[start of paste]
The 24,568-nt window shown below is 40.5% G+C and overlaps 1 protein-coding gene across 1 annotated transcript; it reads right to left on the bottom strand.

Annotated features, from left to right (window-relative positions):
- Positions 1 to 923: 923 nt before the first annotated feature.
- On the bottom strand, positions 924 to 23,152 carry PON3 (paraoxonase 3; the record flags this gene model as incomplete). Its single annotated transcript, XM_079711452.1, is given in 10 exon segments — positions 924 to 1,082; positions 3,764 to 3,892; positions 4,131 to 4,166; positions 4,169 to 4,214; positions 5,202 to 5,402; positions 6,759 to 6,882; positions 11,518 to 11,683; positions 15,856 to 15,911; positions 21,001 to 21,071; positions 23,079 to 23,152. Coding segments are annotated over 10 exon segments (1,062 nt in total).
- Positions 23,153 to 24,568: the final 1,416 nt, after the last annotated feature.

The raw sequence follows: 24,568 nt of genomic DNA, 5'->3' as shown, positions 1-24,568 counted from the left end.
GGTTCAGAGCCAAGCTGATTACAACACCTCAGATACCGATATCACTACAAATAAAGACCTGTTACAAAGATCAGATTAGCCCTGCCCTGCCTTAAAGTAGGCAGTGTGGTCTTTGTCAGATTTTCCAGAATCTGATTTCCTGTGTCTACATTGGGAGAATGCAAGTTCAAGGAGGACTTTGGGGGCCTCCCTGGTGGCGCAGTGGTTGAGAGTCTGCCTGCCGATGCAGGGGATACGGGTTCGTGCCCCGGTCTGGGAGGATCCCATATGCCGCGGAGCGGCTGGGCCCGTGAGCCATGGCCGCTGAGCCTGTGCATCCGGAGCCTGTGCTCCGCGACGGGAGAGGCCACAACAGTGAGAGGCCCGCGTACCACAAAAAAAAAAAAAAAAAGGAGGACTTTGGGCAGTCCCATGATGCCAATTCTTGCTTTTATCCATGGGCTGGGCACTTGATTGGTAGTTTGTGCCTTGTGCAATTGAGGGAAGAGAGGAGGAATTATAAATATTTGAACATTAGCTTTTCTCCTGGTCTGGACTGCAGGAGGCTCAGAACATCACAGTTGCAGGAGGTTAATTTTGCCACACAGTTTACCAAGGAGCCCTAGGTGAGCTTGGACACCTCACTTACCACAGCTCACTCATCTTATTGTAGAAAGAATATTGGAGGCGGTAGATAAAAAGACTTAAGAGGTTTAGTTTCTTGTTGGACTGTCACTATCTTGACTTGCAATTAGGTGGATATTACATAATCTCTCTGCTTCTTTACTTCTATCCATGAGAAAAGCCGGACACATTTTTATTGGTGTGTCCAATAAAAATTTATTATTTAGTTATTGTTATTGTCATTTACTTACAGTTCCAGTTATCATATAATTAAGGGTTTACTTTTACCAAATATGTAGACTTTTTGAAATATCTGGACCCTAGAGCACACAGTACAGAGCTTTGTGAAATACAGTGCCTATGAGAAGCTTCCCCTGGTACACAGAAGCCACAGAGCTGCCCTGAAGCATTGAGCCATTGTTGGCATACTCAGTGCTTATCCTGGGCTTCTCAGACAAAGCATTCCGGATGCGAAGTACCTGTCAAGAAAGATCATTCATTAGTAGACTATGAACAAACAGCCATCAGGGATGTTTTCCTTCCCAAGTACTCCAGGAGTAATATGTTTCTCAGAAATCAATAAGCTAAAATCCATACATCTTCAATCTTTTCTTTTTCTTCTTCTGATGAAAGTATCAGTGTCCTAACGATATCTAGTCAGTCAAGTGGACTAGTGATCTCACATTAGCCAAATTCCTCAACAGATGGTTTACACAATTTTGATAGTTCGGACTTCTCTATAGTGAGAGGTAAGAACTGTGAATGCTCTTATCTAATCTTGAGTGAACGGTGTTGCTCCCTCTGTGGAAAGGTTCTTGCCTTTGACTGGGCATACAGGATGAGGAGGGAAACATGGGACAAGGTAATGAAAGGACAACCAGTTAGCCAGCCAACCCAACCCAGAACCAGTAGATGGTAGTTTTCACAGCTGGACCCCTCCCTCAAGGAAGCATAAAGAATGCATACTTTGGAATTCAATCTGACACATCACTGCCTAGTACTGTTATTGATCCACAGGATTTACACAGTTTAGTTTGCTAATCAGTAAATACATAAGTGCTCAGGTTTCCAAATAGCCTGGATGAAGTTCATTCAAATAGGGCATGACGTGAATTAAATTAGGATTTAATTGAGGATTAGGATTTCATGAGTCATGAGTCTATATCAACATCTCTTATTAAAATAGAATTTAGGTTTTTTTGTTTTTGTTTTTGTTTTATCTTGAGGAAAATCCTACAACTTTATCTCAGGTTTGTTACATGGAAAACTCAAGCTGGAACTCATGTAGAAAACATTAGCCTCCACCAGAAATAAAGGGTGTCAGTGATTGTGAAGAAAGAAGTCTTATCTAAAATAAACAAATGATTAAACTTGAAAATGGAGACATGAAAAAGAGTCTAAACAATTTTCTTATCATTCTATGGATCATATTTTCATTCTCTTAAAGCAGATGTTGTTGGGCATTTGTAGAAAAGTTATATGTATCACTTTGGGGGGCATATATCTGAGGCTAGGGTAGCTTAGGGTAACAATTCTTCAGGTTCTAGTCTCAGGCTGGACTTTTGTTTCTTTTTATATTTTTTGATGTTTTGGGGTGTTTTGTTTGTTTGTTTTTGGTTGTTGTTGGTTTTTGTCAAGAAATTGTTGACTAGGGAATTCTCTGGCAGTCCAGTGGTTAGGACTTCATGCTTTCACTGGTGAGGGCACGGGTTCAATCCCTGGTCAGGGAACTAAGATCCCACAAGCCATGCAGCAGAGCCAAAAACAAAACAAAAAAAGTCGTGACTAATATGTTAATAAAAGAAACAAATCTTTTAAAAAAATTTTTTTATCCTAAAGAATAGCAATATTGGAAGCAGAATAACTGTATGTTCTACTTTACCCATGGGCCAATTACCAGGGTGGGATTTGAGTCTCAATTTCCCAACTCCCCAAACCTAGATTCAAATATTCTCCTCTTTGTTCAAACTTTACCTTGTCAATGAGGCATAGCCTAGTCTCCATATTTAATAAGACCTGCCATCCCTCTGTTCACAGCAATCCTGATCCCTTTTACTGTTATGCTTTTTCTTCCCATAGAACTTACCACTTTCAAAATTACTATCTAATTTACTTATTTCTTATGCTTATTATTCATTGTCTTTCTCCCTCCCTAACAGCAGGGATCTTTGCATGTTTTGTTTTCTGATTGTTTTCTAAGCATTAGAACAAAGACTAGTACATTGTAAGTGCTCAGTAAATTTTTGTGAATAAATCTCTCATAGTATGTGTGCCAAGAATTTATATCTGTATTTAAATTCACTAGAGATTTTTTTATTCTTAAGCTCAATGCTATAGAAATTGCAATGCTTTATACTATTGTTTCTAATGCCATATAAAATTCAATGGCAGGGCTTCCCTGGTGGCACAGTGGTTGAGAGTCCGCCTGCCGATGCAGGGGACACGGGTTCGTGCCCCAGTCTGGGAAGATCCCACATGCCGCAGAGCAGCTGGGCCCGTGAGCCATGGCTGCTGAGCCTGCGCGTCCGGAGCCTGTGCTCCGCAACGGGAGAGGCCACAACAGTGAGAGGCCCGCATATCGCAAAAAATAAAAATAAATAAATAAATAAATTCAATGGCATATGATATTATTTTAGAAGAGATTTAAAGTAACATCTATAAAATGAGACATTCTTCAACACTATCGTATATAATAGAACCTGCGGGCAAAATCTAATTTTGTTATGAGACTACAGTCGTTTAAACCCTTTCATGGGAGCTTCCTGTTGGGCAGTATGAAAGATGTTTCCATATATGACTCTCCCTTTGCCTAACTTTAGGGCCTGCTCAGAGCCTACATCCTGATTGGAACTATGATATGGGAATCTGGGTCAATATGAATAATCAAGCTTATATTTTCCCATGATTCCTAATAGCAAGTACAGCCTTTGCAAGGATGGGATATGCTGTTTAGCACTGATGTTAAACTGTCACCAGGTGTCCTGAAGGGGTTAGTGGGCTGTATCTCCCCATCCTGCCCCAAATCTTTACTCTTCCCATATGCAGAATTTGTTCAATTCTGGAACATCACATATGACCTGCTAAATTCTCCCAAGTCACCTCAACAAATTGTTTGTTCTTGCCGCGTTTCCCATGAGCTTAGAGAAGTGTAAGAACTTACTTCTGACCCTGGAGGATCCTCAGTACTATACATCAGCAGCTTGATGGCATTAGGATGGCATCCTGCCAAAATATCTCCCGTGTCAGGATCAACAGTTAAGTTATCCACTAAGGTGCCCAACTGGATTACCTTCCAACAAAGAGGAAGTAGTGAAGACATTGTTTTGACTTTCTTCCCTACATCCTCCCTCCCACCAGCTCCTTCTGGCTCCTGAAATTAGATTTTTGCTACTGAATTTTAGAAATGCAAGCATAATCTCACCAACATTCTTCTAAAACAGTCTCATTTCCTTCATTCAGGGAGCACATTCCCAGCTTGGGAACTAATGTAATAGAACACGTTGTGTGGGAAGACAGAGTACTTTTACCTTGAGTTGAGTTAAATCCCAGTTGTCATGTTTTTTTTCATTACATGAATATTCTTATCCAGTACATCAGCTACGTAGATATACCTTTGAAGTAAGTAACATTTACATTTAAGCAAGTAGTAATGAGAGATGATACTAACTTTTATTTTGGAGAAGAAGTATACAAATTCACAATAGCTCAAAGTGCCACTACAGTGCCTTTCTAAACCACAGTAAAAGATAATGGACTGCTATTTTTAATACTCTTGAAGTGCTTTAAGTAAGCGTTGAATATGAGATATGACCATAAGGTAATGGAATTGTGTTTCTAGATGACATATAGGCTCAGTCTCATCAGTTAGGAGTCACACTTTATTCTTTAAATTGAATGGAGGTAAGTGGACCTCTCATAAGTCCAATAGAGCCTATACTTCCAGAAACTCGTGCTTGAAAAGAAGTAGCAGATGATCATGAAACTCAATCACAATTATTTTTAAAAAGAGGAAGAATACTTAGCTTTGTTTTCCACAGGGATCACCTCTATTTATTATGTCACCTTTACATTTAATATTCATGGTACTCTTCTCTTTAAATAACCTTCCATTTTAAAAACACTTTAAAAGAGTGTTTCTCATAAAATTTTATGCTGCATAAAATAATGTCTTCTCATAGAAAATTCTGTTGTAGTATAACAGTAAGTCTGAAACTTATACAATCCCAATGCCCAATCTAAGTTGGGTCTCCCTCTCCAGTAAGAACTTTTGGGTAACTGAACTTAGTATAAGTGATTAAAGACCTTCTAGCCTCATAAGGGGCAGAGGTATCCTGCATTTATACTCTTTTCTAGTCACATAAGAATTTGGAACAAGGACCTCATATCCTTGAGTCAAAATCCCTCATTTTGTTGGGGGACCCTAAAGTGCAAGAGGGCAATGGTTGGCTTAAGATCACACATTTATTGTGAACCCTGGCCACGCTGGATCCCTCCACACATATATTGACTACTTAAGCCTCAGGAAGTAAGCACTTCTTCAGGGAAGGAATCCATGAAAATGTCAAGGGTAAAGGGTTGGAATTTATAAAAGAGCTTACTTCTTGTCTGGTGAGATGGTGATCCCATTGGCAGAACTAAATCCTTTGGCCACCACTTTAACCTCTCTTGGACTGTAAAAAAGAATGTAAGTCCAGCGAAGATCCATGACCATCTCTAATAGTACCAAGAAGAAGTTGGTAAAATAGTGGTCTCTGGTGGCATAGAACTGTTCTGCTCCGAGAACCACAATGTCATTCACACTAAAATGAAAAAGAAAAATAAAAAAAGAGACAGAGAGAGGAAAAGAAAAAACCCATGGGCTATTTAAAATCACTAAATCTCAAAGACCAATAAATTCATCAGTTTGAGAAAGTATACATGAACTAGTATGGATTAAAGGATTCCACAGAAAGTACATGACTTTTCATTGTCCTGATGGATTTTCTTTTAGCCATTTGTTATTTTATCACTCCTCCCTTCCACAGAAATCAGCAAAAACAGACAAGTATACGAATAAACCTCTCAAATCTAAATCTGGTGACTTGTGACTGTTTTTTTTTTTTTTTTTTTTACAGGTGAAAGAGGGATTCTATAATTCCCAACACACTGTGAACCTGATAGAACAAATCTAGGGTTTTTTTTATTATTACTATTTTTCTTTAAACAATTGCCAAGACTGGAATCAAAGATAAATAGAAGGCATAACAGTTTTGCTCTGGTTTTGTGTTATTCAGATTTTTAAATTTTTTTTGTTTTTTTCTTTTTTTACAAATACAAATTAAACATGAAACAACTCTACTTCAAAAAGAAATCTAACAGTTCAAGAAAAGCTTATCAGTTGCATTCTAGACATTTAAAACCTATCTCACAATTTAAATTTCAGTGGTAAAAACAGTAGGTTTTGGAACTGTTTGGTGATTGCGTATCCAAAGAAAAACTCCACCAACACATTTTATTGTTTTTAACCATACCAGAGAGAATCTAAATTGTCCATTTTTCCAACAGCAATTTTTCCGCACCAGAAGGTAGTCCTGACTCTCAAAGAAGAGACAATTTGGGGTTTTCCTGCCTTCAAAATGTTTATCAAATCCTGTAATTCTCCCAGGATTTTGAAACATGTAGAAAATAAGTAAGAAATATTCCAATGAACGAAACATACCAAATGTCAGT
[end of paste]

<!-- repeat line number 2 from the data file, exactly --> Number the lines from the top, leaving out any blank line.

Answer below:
Annotated features, from left to right (window-relative positions):